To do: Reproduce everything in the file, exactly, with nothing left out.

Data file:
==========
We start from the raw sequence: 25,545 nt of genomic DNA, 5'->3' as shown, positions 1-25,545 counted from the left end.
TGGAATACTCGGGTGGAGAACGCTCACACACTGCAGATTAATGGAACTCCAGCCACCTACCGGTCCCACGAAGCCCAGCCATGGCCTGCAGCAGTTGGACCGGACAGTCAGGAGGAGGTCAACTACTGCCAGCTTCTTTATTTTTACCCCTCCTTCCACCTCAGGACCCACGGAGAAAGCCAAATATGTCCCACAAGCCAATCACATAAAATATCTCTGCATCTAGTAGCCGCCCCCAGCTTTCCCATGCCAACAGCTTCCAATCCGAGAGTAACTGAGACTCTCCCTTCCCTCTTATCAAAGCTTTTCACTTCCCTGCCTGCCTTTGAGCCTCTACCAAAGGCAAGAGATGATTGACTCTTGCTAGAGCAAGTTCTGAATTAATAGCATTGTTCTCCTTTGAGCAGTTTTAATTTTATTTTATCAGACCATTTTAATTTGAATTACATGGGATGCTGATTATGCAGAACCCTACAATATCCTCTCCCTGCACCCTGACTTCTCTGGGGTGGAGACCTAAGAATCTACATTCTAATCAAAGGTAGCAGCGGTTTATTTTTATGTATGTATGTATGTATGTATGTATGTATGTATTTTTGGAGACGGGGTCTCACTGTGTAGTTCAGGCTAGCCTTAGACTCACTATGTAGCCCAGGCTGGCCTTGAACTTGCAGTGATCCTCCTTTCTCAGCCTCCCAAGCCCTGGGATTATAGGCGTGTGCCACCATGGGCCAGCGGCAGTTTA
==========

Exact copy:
We start from the raw sequence: 25,545 nt of genomic DNA, 5'->3' as shown, positions 1-25,545 counted from the left end.
TGGAATACTCGGGTGGAGAACGCTCACACACTGCAGATTAATGGAACTCCAGCCACCTACCGGTCCCACGAAGCCCAGCCATGGCCTGCAGCAGTTGGACCGGACAGTCAGGAGGAGGTCAACTACTGCCAGCTTCTTTATTTTTACCCCTCCTTCCACCTCAGGACCCACGGAGAAAGCCAAATATGTCCCACAAGCCAATCACATAAAATATCTCTGCATCTAGTAGCCGCCCCCAGCTTTCCCATGCCAACAGCTTCCAATCCGAGAGTAACTGAGACTCTCCCTTCCCTCTTATCAAAGCTTTTCACTTCCCTGCCTGCCTTTGAGCCTCTACCAAAGGCAAGAGATGATTGACTCTTGCTAGAGCAAGTTCTGAATTAATAGCATTGTTCTCCTTTGAGCAGTTTTAATTTTATTTTATCAGACCATTTTAATTTGAATTACATGGGATGCTGATTATGCAGAACCCTACAATATCCTCTCCCTGCACCCTGACTTCTCTGGGGTGGAGACCTAAGAATCTACATTCTAATCAAAGGTAGCAGCGGTTTATTTTTATGTATGTATGTATGTATGTATGTATGTATGTATTTTTGGAGACGGGGTCTCACTGTGTAGTTCAGGCTAGCCTTAGACTCACTATGTAGCCCAGGCTGGCCTTGAACTTGCAGTGATCCTCCTTTCTCAGCCTCCCAAGCCCTGGGATTATAGGCGTGTGCCACCATGGGCCAGCGGCAGTTTA